Based on brain research and longitudinal studies, Thinking Maps are a set of graphic organizers developed by Dr. David Hyerle. Thinking Maps use methods by which the human brain naturally processes and organizes information. Teachers can use Thinking Maps across disciplines to help students make connections to learning. The benefits of Thinking Maps have been demonstrated through research and classroom observation.

Function

Thinking Maps are visual tools that students and teachers can use to organize ideas and thus enhance learning. Teachers can use Thinking Maps to teach many subjects, making curricular options broader. Students of all ages in a school district can learn the common language of Thinking Maps and potentially create more complex and well-reasoned work. Educators can choose Thinking Maps to increase abstract thinking skills and to improve student interest in learning.

Types

There are many general types of graphic organizers used in classrooms, some common ones being Venn diagrams, flow charts and KWL tables. The Thinking Maps model includes eight graphic organizers of its own, each with a different purpose: • Circle Map - used for defining in context • Brace Map - used for identifying part/whole relationships • Tree Map - used for classifying and grouping • Double Bubble Map - used for comparing and contrasting • Multi-Flow Map - used for analyzing causes and effects • Bridge Map - used for seeing analogies • Bubble Map - used for describing with adjectives • Flow Map - used for sequencing and ordering

Theories/Speculation

Researcher Dr. David Hyerle developed the Thinking Maps language based on current brain research, Marzano's Nine Instructional Strategies and possibly also on a previous learning model called the Upton-Samson Model. Hyerle felt that the sheer amount of education research was impractical and daunting for teachers. Condensing it down into a concrete model that would be "classroom ready" would enable educators to use some researchers' good scholarship and improve student learning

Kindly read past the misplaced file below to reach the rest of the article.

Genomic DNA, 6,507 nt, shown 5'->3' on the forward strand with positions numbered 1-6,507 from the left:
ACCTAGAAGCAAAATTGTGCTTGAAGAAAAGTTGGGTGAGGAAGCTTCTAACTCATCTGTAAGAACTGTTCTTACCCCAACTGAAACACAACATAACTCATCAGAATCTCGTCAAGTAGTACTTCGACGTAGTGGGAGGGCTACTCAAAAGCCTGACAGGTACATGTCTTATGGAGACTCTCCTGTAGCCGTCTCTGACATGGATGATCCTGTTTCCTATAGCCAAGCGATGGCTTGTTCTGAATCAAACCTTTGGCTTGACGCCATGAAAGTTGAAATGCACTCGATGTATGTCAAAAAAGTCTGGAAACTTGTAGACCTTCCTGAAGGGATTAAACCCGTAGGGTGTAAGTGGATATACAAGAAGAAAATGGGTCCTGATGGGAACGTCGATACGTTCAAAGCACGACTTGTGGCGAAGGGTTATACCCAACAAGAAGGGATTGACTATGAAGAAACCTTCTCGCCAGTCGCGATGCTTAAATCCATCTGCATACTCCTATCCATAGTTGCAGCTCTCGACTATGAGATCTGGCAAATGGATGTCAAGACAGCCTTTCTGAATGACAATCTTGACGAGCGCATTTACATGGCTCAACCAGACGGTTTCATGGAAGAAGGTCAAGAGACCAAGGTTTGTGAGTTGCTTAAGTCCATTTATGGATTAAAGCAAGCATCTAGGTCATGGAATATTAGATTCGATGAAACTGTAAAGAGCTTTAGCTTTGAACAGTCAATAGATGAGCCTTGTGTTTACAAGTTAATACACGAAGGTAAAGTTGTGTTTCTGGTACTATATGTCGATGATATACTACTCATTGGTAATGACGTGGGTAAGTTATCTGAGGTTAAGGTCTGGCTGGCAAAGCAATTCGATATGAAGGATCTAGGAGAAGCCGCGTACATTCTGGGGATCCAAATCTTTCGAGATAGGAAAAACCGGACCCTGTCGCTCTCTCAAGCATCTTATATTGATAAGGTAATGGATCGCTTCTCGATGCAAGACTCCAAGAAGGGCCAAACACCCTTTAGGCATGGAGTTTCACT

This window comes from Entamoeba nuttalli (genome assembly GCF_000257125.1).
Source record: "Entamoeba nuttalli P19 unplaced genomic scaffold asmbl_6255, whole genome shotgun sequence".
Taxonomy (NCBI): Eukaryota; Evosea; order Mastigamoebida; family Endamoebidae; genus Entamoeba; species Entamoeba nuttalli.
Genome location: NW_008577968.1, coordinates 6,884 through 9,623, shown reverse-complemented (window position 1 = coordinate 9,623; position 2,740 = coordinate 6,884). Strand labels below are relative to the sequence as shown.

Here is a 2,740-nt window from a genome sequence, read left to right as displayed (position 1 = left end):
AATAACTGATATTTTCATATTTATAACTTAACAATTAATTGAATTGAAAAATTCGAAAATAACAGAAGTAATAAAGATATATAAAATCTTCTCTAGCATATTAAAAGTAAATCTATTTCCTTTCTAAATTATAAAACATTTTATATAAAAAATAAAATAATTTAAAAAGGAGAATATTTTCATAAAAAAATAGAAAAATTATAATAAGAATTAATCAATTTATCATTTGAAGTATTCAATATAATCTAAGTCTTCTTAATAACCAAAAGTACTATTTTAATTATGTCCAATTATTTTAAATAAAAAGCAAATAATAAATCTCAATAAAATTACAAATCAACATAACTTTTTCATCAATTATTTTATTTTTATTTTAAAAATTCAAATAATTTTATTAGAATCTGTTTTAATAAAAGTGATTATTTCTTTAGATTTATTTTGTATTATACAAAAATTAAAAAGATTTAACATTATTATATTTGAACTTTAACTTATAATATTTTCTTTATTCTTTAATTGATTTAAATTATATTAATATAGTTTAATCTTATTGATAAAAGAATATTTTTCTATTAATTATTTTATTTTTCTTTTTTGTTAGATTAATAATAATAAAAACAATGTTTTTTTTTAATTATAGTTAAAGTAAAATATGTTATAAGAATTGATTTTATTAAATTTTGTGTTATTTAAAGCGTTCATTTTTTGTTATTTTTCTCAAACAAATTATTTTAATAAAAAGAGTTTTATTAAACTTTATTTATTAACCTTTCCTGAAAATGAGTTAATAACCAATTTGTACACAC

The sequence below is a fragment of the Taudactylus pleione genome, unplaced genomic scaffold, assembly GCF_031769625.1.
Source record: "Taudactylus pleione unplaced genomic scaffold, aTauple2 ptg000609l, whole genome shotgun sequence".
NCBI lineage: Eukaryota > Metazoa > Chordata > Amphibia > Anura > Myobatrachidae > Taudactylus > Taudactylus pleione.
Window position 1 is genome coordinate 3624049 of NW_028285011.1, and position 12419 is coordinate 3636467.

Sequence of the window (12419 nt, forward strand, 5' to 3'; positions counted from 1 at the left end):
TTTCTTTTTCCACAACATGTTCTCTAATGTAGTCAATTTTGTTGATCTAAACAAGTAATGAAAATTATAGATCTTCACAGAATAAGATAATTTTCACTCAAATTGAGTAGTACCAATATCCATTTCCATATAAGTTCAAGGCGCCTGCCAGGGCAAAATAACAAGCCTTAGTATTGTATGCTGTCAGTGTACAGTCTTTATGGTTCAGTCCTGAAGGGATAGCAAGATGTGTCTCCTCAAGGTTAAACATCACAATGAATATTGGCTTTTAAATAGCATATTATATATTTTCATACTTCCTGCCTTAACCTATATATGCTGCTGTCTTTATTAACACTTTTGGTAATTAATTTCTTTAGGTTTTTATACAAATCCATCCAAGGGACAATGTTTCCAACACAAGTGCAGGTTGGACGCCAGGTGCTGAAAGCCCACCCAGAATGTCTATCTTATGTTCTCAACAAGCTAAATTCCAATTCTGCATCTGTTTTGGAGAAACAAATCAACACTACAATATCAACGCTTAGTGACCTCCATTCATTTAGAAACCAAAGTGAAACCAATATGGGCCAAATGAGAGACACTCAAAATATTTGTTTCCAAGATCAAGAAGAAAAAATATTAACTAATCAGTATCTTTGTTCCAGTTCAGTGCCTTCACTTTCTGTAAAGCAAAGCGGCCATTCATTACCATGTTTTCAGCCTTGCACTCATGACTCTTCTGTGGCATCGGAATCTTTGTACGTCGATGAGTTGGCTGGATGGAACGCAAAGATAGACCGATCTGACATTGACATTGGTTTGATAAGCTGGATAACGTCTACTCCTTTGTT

According to the Thinking Maps website, a 1960 study showed that an early predecessor of Thinking Maps, the Upton-Samson model, increased student intelligence by 10 I.Q. points on average. More recent research by Hyerle has demonstrated that the Thinking Maps model probably increases students' knowledge retention by enabling tighter connections between old and new material.

Benefits

According to Dr. Hyerle, the main benefits of the Thinking Maps model are that is it "Reflective, consistent, integrative, flexible and developmental." Other benefits include an emphasis on complex thinking skills, the development of independence as students learn to use the eight organizers, appropriateness for all age levels, cross-disciplinary freedom and research demonstrating increased student comprehension.

In his book "Student Successes with Thinking Maps," Hyerle maintains that test results, classroom observations and concrete research have proven that Thinking Maps improve student performance.

Expert Insight

According to Dr. Hyerle, brain-based research supports the notion that if there is no emotional or logical connection between new information and that which has already been stored, the new information will be discarded. Thinking Maps graphic organizers give students a way of recalling stored information by using patterns, which helps them integrate new information. The Thinking Maps model is designed to promote a complete sequence of critical thinking.

Examples

There are eight Thinking Maps, each serving its own purpose in organizing student thinking.

One type of Thinking Map is a "Flow Map." When using a Flow Map, students chart a logical sequence of steps. It can take increasingly complex forms, organizing information such as the correct order for mixing and baking bread or information such as a sequence in physics.

Another type of Thinking Map is a "Tree Map." When using a Tree Map, students chart information into groups. For instance: under a main heading of "Food Groups" and secondary headings of "Dairy, Breads and Vegetables/Fruits," students would list specific foods like milk, pasta, corn and avocados.